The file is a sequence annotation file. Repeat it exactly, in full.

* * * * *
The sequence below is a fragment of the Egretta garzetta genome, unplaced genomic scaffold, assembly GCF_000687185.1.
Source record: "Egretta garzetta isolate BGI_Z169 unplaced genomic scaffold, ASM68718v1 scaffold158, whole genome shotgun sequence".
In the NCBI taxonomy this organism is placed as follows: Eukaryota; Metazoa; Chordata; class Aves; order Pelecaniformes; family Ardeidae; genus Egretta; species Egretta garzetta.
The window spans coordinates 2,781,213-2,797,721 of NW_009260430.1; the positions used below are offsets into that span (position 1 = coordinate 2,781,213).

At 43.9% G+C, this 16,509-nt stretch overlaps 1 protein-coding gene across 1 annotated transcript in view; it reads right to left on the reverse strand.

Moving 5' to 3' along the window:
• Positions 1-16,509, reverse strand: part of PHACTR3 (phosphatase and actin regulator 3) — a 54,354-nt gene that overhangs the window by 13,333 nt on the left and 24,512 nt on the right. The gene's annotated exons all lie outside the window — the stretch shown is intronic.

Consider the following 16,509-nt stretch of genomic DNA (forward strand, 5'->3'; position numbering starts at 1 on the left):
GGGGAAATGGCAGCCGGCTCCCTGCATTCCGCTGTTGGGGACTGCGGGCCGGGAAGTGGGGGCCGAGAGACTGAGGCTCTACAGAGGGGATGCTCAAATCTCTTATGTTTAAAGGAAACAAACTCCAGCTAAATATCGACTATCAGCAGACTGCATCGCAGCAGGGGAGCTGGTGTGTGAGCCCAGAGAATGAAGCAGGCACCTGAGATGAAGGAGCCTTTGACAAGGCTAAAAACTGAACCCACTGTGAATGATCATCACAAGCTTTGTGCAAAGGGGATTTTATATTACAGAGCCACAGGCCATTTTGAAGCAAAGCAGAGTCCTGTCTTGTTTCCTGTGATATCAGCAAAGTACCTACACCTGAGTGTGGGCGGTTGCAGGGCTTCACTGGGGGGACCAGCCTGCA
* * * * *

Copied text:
The sequence below is a fragment of the Egretta garzetta genome, unplaced genomic scaffold, assembly GCF_000687185.1.
Source record: "Egretta garzetta isolate BGI_Z169 unplaced genomic scaffold, ASM68718v1 scaffold158, whole genome shotgun sequence".
In the NCBI taxonomy this organism is placed as follows: Eukaryota; Metazoa; Chordata; class Aves; order Pelecaniformes; family Ardeidae; genus Egretta; species Egretta garzetta.
The window spans coordinates 2,781,213-2,797,721 of NW_009260430.1; the positions used below are offsets into that span (position 1 = coordinate 2,781,213).

At 43.9% G+C, this 16,509-nt stretch overlaps 1 protein-coding gene across 1 annotated transcript in view; it reads right to left on the reverse strand.

Moving 5' to 3' along the window:
• Positions 1-16,509, reverse strand: part of PHACTR3 (phosphatase and actin regulator 3) — a 54,354-nt gene that overhangs the window by 13,333 nt on the left and 24,512 nt on the right. The gene's annotated exons all lie outside the window — the stretch shown is intronic.

Consider the following 16,509-nt stretch of genomic DNA (forward strand, 5'->3'; position numbering starts at 1 on the left):
GGGGAAATGGCAGCCGGCTCCCTGCATTCCGCTGTTGGGGACTGCGGGCCGGGAAGTGGGGGCCGAGAGACTGAGGCTCTACAGAGGGGATGCTCAAATCTCTTATGTTTAAAGGAAACAAACTCCAGCTAAATATCGACTATCAGCAGACTGCATCGCAGCAGGGGAGCTGGTGTGTGAGCCCAGAGAATGAAGCAGGCACCTGAGATGAAGGAGCCTTTGACAAGGCTAAAAACTGAACCCACTGTGAATGATCATCACAAGCTTTGTGCAAAGGGGATTTTATATTACAGAGCCACAGGCCATTTTGAAGCAAAGCAGAGTCCTGTCTTGTTTCCTGTGATATCAGCAAAGTACCTACACCTGAGTGTGGGCGGTTGCAGGGCTTCACTGGGGGGACCAGCCTGCA